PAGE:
Semana Carlos Motta

written by:
September 19, 2010
  • 
  The Havaianas dining chair is the result of Motta’s recent collaboration with the popular Brazilian flip-flop company, which commissioned the chair, in freijó wood covered in the same grippy rubber used for the shoes, with a rubber handle in the back. It makes its United States debut at the Espasso exhibition. Photo courtesy Espasso.
    The Havaianas dining chair is the result of Motta’s recent collaboration with the popular Brazilian flip-flop company, which commissioned the chair, in freijó wood covered in the same grippy rubber used for the shoes, with a rubber handle in the back. It makes its United States debut at the Espasso exhibition. Photo courtesy Espasso.
  • 
  Designed in 2002, the Asturias chair, also made as a rocker, was named for a favorite surf spot of Motta’s on the coast of São Paulo. “The construction technique is traditional woodworking, with rabbets [grooves] cut into the massive wood pieces,” says Motta. “In the woodshop, we always cut at basic 45-, 60- or 90-degree angles, in order to use as little equipment and electricity as possible.” Photo courtesy Espasso.
    Designed in 2002, the Asturias chair, also made as a rocker, was named for a favorite surf spot of Motta’s on the coast of São Paulo. “The construction technique is traditional woodworking, with rabbets [grooves] cut into the massive wood pieces,” says Motta. “In the woodshop, we always cut at basic 45-, 60- or 90-degree angles, in order to use as little equipment and electricity as possible.” Photo courtesy Espasso.
  • 
  The Mandacaru bench, in durable peroba rosa wood with a wax finish, was designed to complement its namesake coat hanger (next slide). “I gave a native Brazilian Indian name to these pieces because they are reminiscent of the Mandacaru cactus, full of spines, from the dry areas of north of Brazil,” says Motta. Photo courtesy Espasso.
    The Mandacaru bench, in durable peroba rosa wood with a wax finish, was designed to complement its namesake coat hanger (next slide). “I gave a native Brazilian Indian name to these pieces because they are reminiscent of the Mandacaru cactus, full of spines, from the dry areas of north of Brazil,” says Motta. Photo courtesy Espasso.
  • 
  The Mandacaru coat hanger, like the bench, was designed in 2009 of peroba rosa; Motta added ebonized cedar and Aroeira, which he says is possibly the hardest South American wood. Photo courtesy Espasso.
    The Mandacaru coat hanger, like the bench, was designed in 2009 of peroba rosa; Motta added ebonized cedar and Aroeira, which he says is possibly the hardest South American wood. Photo courtesy Espasso.
  • 
  Motta’s Butantã bench, which he says is “made of reclaimed wood from an old bridge demolition.” Photo courtesy Espasso.
    Motta’s Butantã bench, which he says is “made of reclaimed wood from an old bridge demolition.” Photo courtesy Espasso.
  • 
  Designed in 2009, the Butantã bench is held together by small, patinaed iron I beams. Photo courtesy Espasso.
    Designed in 2009, the Butantã bench is held together by small, patinaed iron I beams. Photo courtesy Espasso.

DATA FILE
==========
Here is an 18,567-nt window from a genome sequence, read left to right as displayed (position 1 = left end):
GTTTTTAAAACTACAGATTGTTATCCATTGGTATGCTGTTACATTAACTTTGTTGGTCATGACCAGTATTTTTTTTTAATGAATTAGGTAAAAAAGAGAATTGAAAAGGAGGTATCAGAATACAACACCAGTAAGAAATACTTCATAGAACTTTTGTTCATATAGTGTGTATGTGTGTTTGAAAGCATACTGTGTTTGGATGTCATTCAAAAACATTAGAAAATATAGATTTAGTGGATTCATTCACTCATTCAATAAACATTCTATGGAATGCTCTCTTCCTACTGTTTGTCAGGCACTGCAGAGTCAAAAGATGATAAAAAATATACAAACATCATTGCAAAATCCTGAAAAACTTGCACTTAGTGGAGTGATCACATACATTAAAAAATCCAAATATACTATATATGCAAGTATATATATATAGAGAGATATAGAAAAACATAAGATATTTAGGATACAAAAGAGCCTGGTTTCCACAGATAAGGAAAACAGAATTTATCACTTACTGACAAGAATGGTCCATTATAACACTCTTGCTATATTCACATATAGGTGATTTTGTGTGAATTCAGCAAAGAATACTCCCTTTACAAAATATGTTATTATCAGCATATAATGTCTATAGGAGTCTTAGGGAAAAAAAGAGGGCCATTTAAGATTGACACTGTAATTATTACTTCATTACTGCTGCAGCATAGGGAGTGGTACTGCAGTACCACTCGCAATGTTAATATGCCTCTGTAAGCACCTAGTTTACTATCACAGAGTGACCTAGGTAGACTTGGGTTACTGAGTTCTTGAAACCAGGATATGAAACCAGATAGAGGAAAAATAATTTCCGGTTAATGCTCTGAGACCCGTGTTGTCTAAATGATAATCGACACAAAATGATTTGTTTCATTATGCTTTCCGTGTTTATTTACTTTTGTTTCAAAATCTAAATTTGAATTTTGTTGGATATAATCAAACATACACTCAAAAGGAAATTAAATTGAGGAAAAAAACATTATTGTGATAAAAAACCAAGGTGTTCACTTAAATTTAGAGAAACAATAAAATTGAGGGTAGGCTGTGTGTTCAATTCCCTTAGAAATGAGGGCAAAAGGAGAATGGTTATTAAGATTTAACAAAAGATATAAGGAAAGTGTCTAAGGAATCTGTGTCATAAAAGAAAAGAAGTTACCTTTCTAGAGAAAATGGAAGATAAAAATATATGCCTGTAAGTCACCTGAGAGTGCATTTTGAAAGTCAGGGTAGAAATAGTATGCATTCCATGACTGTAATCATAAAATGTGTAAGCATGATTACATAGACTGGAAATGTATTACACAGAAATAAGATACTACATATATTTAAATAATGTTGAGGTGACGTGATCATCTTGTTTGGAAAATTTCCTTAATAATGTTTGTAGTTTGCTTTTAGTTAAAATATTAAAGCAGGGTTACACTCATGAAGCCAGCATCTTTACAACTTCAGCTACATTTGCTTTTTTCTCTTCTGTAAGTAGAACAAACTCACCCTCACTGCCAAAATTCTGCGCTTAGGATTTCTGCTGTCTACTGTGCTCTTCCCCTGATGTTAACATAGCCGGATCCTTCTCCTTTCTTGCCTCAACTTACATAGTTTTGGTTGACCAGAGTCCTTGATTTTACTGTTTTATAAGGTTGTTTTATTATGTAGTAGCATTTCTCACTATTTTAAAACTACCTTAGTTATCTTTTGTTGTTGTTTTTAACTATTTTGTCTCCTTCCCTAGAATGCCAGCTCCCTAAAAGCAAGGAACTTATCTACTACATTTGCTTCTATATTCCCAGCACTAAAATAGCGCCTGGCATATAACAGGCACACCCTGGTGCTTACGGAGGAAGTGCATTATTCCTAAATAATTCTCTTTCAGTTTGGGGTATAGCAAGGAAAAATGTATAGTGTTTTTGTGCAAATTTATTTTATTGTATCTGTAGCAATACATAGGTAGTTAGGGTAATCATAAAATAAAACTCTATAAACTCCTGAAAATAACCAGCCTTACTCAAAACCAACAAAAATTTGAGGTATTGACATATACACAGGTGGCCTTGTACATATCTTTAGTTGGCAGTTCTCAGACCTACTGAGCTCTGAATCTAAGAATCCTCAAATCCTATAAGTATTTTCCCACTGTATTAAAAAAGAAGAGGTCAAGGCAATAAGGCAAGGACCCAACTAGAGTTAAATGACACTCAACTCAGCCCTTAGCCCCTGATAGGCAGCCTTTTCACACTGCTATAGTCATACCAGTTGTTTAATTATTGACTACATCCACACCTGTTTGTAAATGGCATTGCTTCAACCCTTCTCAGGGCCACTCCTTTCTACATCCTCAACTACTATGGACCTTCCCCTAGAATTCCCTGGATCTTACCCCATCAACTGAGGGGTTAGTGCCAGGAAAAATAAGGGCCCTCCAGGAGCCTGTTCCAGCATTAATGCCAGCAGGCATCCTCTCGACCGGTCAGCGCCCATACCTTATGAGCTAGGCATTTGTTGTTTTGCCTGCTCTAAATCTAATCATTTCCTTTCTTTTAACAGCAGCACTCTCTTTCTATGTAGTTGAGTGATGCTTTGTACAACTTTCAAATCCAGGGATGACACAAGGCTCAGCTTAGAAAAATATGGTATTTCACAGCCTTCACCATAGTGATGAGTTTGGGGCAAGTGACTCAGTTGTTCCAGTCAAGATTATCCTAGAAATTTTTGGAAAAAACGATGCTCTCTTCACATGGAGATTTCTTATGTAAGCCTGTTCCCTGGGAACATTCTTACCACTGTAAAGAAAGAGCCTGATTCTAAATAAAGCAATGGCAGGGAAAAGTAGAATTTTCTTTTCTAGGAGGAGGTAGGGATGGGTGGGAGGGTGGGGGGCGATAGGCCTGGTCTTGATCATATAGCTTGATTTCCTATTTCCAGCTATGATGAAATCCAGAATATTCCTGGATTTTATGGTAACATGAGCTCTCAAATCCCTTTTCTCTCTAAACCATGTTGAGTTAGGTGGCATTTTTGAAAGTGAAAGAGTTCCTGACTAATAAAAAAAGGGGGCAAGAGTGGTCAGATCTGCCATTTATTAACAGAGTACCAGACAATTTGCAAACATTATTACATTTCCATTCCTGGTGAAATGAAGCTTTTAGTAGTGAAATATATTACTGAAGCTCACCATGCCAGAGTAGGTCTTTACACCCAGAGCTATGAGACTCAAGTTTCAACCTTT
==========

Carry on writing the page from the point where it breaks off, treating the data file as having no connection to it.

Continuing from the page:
• 
  The Mantiqueiras sofa, designed in 2001 of peroba rosa. “This is a very low sofa, so you sit very close to the floor,” says Motta. “I made the first one for my house in the mountains, to go right in front the fireplace.” Photo courtesy Espasso.
    The Mantiqueiras sofa, designed in 2001 of peroba rosa. “This is a very low sofa, so you sit very close to the floor,” says Motta. “I made the first one for my house in the mountains, to go right in front the fireplace.” Photo courtesy Espasso.
  • 
  Motta calls this Aroeira-wood table Jaraguá—“another beautiful Brazilian Indian name,” he says. “This wood was once part of a post used by the English company Light, when they came to Brazil in 1910 to install power lines from São Paulo to inland towns.” Photo courtesy Espasso.
    Motta calls this Aroeira-wood table Jaraguá—“another beautiful Brazilian Indian name,” he says. “This wood was once part of a post used by the English company Light, when they came to Brazil in 1910 to install power lines from São Paulo to inland towns.” Photo courtesy Espasso.
  • 
  The ultra-low Caju coffee table, a 2004 design in peroba rosa wood. Photo courtesy Espasso.
    The ultra-low Caju coffee table, a 2004 design in peroba rosa wood. Photo courtesy Espasso.
  • 
  “I called this chair Radar, because the back rotates around its pivot point and reminds me of a radar device,” says Motta. Designed in 2008, the chair is made of peroba rosa and oxidized iron. Photo courtesy Espasso.
    “I called this chair Radar, because the back rotates around its pivot point and reminds me of a radar device,” says Motta. Designed in 2008, the chair is made of peroba rosa and oxidized iron. Photo courtesy Espasso.
  • 
  The Horizonte desk in waxed peroba rosa and cabriúva wood, iron and leather, from 2009. Photo courtesy Espasso.
    The Horizonte desk in waxed peroba rosa and cabriúva wood, iron and leather, from 2009. Photo courtesy Espasso.
  • 
  Named after a surf spot on the São Paulo coast, Taguaíba was designed in 2008 of peroba wood. Motta says that he strives to “stay far away from the ephemeral and what is en vogue,” in his designs, which he hopes “fulfill their utilitarian function and are comfortable and durable, with a good aesthetic.” Photo courtesy Espasso.
    Named after a surf spot on the São Paulo coast, Taguaíba was designed in 2008 of peroba wood. Motta says that he strives to “stay far away from the ephemeral and what is en vogue,” in his designs, which he hopes “fulfill their utilitarian function and are comfortable and durable, with a good aesthetic.” Photo courtesy Espasso.
Previous Next
Slideshow loading...
@current / @total

You May Also Like

Join the Discussion

Loading comments...